Agribusiness Development Activity


CNFA implemented the four-year, $20 million Agribusiness Development Activity (ADA), funded under the Millennium Challenge Georgia Fund (MCG) as part of the Compact between the Georgian government and the Millennium Challenge Corporation (MCC). ADA catalyzed local matching investments from Georgian partner enterprises and farmers. Through matching grants, farmers accessed innovative agricultural production technology, inputs, quality control practices and output marketing. In addition, the project facilitated new, stronger market linkages and provided farmers with reliable sources of inputs and methods to market their higher-value products.

The prime assistance tool of ADA was the use of matching grants, awarded on a competitive basis, to Georgian agribusinesses and farmers. More than $16.25 million of the total project funding was set aside for grant awards. CNFA targeted use of matching grants to strengthen commercial linkages between agricultural service providers, producers, processors, wholesalers/distributors and markets, to support the sustainable, long-term growth and generate new jobs. Through long and short term activities our team provided targeted technical assistance and facilitated extensive workforce development. By utilizing ICT and community outreach, we both recruited private enterprises for the grants program and improved access to market information and agricultural best practices. Overall outcomes and effects of ADA included mitigating investment risk for MSMEs and farmers, mobilization of capital, introduction of new technology and assisting small-scale entrepreneurs and rural farmers in achieving commercial-scale viability.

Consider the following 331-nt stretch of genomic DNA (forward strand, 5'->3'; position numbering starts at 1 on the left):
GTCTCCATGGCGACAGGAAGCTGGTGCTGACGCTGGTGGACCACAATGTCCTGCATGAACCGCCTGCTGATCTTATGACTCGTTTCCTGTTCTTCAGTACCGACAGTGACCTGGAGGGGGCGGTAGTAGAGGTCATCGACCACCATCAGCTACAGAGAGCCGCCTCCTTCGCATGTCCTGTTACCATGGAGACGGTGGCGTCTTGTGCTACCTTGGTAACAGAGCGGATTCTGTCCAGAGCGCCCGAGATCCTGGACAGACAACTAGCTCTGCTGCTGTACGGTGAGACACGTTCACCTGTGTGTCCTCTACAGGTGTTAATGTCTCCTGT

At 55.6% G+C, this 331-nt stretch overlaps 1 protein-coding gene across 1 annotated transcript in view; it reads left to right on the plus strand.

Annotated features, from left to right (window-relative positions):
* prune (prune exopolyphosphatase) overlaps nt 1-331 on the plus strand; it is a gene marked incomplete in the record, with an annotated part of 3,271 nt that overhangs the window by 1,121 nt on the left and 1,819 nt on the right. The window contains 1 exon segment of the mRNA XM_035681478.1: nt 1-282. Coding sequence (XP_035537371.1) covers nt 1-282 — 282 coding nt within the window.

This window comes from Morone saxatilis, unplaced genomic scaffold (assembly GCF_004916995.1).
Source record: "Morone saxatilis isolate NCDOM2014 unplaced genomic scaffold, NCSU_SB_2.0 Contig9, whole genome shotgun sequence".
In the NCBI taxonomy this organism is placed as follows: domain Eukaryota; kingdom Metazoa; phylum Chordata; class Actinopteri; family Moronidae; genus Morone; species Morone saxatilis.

Over the life of the program, which included nine separate application rounds, CNFA received and processed over 1,400 applications. This high demand resulted in the expansion of the program by MCG from $15.1 million to $20 million, including an increase in the grant fund from $11 million to $16.25 million as well as a six-month program extension. A total of 283 individual grants were awarded to support improvements in primary production, develop a commercial farm service and supply infrastructure and expand cash markets for farmer output through value adding enterprises. The $16.25 million in grant funds invested in these businesses leveraged more than $22 million in matching investment from grantees, making for a strong injection of capital to the sector.

Program Approach:

  • Enterprise Initiative: ADA awarded resources to groups of farmers and enterprises motivated to apply innovative business solutions and technology to significantly boost household incomes and net revenues; applications submitted included a sound business plan oriented to domestic market demand;
  • Value Chain Initiative: Value chain improvements were accomplished through the delivery of technical assistance (long-term and short-term consultants/volunteers), formal and informal training, and access to grants and other capital mobilization proposed by bidders responding to ADA’s request;
  • Rural Outreach Initiative: ADA launched a mass media campaign to empower Georgians to make better choices about their business environment and families through access to information.